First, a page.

a/n: You may have read chapter one already, I'm moving it from the 100 bees collection. Chapter two is a new chapter, from Watson's POV. Enjoy! ^^

What is this pain that makes itself so comfortable inside me?

A smile tinges my lips as I recognize the difficulty of cataloguing. It's a live thing--with no eyes or voice, but certainly alive inside me. A dark and slinking thing is my personified agony; it sinks into my stomach now, gnawing greedily on my innards.

I sit in my chair, drawing a deep breath and relishing my last scrap of power: no one need be aware of this internal anomaly. And really, what use would it do for anyone, even Watson, to know? Hope is a thing banished.

Am I in physical pain? An impossible question, for as Watson has reminded me ad nauseum, the body and mind are connected. Pain in the mind leads to pain in the body…I have suffered a severe shock to the mind, so it's natural I suffer physically.

But I find it drearily pleasant to think on obscure strands of philosophy—more pleasant than the sensation of my spirit withering and compressing within me, until it's little more than shoe-lining, while the rest of me is so entirely empty that a stone dropped in my head would clatter as it hit bottom.

A bitter laugh escapes me, and I am glad no one is present to hear it. Better it float into obscurity on the autumn air. It is indeed the season of death, I muse, glancing out the window; a branch bends over and feebly scratches a tally mark on the glass. Perhaps it is marking the falling of its leaf-children, withered and dead. Their grave shall be the undersides of shoes, until they are scraped off and discarded, the common fate. Everything that lives, must die: weed, flower, insect, beast…fellow man. I resettle myself, struggling to draw a deep breath.

I find myself increasingly agitated, I must pace. If I could see inside myself, surely there would be something looking like a black dye, starting at my brain and dissipating through my body, sifting down in liquid wisps and blackening every part of me, spreading like hoar frost, chilling me, numbing…I am worn with pacing and lie on the couch for a moment, pressing a pillow to my ear; every screech and honking I hear now from the automobiles in the street stresses and exhausts me further. Why had I chosen that particular hour for a walk around the block?

I am sick with fright, my entire back aches and I want a glass of water. I don't get up to pour it, though, I remained curled tightly on the couch, and perhaps I will remain here for all time. My breath dwindles to a faint flicker of wind in and out of my lungs; I press my forehead against the couch. The most gruesome and macabre acts parading through history are the threads that weave my main vocation—I'm simply no stranger to death and violence. Why, then, why has that sight, and those screams shaken me so badly?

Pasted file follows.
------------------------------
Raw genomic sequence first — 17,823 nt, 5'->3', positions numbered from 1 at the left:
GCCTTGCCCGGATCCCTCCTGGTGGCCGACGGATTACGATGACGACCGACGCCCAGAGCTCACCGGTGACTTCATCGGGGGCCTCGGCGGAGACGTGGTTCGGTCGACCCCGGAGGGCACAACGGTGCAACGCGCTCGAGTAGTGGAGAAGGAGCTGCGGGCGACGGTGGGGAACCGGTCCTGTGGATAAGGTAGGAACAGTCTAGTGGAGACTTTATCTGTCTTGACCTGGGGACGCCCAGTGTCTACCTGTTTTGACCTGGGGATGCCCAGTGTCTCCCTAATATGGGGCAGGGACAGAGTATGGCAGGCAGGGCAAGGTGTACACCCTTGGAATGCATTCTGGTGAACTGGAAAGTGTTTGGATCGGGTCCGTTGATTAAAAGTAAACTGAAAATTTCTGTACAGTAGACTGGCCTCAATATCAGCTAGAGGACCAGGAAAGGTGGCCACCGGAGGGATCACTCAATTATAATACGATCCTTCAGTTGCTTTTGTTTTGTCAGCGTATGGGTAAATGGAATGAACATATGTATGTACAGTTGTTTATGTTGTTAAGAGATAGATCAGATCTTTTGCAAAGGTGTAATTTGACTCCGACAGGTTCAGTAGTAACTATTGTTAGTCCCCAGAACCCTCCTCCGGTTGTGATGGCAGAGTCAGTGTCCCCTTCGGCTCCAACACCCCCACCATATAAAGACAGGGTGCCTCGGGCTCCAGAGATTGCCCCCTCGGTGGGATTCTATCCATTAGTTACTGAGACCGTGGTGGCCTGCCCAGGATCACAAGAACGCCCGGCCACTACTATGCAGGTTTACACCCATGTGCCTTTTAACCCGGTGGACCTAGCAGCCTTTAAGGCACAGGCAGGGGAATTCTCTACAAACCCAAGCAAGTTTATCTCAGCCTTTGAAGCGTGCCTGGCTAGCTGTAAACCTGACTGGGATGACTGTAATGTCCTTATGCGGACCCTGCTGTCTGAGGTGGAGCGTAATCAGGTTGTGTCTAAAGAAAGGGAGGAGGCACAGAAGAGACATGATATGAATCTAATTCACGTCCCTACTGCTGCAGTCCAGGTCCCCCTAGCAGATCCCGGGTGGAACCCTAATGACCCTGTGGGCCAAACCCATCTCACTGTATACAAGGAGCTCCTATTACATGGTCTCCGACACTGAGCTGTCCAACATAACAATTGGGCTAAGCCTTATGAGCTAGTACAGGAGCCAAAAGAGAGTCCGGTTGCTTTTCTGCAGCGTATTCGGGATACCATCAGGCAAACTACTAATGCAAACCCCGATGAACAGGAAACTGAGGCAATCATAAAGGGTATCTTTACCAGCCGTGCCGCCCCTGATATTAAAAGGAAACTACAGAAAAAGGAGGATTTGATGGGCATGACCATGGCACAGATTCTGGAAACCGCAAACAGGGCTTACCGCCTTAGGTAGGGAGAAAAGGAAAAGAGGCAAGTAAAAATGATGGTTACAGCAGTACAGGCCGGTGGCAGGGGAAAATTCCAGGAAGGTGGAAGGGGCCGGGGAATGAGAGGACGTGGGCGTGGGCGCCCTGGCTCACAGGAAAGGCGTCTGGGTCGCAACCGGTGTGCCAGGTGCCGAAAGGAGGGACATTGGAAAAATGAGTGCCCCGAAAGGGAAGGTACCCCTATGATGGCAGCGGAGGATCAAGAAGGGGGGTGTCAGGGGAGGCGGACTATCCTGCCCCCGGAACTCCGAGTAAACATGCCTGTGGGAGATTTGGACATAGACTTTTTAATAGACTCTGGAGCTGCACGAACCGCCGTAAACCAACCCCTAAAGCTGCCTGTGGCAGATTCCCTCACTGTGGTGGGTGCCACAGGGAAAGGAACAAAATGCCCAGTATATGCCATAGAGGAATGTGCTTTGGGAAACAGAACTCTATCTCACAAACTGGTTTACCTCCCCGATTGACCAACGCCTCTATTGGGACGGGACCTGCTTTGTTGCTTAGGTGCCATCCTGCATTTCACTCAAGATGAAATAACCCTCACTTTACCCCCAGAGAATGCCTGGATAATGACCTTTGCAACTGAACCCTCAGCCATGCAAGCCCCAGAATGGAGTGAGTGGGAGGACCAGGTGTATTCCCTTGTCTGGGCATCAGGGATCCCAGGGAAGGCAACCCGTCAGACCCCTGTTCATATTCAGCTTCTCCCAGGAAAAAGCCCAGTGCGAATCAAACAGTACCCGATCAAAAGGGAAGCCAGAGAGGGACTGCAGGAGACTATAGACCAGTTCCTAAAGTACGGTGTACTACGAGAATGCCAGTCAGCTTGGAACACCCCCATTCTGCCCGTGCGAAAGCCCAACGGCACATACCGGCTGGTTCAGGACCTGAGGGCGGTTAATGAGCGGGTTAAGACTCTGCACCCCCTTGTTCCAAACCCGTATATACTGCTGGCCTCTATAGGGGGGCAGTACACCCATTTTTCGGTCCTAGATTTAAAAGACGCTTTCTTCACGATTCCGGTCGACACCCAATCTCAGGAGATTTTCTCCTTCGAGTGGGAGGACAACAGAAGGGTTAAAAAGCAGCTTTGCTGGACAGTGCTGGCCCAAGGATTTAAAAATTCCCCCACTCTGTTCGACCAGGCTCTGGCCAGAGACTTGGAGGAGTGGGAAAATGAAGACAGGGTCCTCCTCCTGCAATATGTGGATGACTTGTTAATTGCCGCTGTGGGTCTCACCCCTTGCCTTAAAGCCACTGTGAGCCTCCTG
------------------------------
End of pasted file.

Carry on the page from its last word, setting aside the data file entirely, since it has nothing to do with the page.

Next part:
The woman's scream had torn through my thoughts; a scream so hoarse with terror I couldn't make out the words. Coming straight on top of the scream—and of course I'd whipped around, so I saw it all too—oh god, was I really seeing this? Could it be possible the auto was not going to stop, to swerve away from that man? How was so much blood flooding across the street so fast? My breath stuttered in my throat as I watched the woman, still screaming, staring at the pieces of her former husband laying in pools of blood.

I do not know what I should have done, if the woman's sister had not dragged her away from the scene. I do not know what I could have done. I walked on from the scene, focusing my eyes on the street before me. My feet were heavy, my steps leaden…I was glad when I returned home and for some time I rested on the floor, just inside the front door. I found a nurturing comfort in sitting there, glancing out the opaque window and tracing my fingers around the ceramic floor tiles, seeing patterns in the white and black.

That was, of course, several hours ago. My heart has gone from skipping beats to beating with a dull, hot certainty—it throbs through my entire body, making me feel even more ill. My throat and mouth are painfully dry. I long so much for a glass of water that I sit up and look over the couch's back, toward the decanter. In a moment I will get up….in a minute….half an hour…

The door opens; he comes in, and looks at me strangely—with good reason, even to my mind the smile on my face is stiff and bizarre.

"Holmes, you look ghastly--let me take your pulse."

I wanted to grab his hand—that scared me, and I shook him off.

"I heard several people talking about…an accident nearby," he said quietly, after a moment. "I came by Piccadilly, but...did you see it, Holmes?"

I answered with silence, and he replied in turn with a glass in my hand. When he felt my icy fingers during the exchange, he brought my slippers. The gentle way he flexed my feet as he dressed them, for some reason, made it hard to swallow the brandy. I set aside the glass and closed my eyes, wrapping my arms round myself.

He leaves but comes back in just a moment, and sits beside me. "Look here, Holmes." He has a box of old daguerreotypes, and brings them out one by one, telling me the story behind each one. And as he offers stories, images and names in his steady voice, the horrible images and sounds of earlier are no longer plaguing me.

My arm goes around his back, I ask him a question concerning a relative of his, and I suddenly realize that it is not hope, but terror that was banished.